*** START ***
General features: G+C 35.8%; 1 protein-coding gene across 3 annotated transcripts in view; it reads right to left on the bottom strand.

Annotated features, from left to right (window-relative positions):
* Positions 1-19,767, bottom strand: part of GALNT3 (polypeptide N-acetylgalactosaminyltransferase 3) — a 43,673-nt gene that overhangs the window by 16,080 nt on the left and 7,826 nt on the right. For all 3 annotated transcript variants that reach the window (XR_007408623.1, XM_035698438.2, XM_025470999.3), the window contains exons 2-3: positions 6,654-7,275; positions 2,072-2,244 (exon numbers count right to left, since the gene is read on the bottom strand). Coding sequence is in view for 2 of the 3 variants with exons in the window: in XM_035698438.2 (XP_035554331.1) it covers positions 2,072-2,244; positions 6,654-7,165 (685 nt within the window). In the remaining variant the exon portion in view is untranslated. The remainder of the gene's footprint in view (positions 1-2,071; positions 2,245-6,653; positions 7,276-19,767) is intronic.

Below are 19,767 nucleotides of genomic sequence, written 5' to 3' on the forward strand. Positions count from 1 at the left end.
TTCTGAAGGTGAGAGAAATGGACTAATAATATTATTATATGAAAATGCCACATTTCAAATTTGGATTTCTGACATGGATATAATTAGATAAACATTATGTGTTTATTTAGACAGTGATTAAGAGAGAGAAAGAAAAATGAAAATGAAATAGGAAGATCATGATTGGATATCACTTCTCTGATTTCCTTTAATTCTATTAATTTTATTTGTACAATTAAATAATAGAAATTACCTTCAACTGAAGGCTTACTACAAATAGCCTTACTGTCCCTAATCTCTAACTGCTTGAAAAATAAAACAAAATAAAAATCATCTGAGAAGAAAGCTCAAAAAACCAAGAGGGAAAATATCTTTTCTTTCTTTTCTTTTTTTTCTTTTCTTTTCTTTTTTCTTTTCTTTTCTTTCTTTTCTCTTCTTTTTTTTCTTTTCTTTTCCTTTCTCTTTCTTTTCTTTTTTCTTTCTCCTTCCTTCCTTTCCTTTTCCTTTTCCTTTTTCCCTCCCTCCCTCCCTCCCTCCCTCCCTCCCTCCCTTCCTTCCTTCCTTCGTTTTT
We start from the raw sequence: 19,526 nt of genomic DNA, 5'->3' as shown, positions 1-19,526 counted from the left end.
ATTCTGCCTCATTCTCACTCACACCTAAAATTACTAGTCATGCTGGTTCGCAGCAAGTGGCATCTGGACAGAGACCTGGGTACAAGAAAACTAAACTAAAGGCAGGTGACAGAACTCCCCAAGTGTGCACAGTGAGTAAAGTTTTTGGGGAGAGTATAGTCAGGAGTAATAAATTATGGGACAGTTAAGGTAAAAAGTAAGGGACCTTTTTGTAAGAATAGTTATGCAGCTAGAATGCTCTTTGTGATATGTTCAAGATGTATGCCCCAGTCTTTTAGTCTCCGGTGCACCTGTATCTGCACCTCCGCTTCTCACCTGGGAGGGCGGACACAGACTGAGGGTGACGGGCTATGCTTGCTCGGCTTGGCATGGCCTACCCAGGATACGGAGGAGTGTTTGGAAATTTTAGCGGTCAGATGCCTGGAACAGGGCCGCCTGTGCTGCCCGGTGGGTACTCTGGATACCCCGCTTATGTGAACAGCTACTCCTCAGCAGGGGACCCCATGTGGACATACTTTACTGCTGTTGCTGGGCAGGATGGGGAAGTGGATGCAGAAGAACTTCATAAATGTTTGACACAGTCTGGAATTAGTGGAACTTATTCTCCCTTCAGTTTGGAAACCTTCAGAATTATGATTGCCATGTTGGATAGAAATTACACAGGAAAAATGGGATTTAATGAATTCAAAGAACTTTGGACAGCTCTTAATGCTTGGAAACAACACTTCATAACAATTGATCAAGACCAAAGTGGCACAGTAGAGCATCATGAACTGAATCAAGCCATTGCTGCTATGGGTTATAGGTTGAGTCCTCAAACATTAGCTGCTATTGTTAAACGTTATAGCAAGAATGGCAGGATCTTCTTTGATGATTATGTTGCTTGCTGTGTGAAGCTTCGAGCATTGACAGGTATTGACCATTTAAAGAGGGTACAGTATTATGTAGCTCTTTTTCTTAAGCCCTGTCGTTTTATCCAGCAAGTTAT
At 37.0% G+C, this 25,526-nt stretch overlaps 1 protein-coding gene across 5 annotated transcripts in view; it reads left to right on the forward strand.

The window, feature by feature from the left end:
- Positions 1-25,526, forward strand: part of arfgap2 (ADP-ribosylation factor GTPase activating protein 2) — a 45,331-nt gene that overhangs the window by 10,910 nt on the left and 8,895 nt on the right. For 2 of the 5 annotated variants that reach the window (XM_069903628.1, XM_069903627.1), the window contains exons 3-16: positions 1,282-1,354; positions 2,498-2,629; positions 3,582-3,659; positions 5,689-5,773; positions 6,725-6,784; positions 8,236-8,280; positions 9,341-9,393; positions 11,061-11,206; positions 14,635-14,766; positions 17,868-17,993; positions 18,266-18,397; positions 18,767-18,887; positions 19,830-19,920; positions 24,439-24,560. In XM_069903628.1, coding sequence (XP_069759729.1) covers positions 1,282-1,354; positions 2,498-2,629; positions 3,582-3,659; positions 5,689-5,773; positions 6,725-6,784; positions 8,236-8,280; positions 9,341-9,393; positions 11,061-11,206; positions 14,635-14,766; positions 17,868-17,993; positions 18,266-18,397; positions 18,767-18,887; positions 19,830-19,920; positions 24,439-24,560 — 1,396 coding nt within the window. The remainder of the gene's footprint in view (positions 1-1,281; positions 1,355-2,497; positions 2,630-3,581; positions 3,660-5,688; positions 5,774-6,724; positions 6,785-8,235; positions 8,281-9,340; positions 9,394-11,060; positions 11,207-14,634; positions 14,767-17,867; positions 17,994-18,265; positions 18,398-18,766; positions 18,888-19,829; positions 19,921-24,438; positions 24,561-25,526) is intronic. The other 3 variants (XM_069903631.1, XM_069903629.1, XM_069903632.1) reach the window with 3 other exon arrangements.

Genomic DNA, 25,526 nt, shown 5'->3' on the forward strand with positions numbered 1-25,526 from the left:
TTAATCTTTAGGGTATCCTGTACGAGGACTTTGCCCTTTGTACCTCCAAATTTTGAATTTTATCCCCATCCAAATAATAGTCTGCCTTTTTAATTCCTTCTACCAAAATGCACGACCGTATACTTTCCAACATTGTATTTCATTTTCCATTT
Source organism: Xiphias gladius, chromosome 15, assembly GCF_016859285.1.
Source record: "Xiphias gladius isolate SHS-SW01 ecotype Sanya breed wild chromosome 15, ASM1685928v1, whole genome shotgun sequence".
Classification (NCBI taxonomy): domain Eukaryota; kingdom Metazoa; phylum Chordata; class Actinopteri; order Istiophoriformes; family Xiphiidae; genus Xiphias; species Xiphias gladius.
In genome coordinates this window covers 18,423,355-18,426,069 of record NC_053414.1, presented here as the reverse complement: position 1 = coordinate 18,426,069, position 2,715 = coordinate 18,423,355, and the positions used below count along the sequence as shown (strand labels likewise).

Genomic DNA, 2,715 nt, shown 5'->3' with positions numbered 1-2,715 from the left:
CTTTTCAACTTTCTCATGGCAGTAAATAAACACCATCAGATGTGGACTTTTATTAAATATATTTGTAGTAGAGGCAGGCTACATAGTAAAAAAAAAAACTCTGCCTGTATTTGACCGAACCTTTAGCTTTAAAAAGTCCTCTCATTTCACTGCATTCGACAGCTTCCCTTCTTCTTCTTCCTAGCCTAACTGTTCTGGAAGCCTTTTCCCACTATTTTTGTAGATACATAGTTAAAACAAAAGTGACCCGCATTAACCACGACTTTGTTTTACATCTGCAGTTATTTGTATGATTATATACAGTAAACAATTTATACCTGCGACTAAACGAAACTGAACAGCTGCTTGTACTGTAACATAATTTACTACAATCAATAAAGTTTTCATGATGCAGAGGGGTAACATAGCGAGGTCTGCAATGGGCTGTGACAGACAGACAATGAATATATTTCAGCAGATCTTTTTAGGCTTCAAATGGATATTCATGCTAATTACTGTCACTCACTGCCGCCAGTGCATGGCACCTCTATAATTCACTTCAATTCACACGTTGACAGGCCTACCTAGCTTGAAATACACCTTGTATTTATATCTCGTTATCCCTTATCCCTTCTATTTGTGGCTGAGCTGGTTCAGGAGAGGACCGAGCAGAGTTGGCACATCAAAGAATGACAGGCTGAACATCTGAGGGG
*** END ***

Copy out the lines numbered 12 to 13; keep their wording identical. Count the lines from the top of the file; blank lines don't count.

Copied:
TTAATCTTTAGGGTATCCTGTACGAGGACTTTGCCCTTTGTACCTCCAAATTTTGAATTTTATCCCCATCCAAATAATAGTCTGCCTTTTTAATTCCTTCTACCAAAATGCACGACCGTATACTTTCCAACATTGTATTTCATTTTCCATTT
Source organism: Xiphias gladius, chromosome 15, assembly GCF_016859285.1.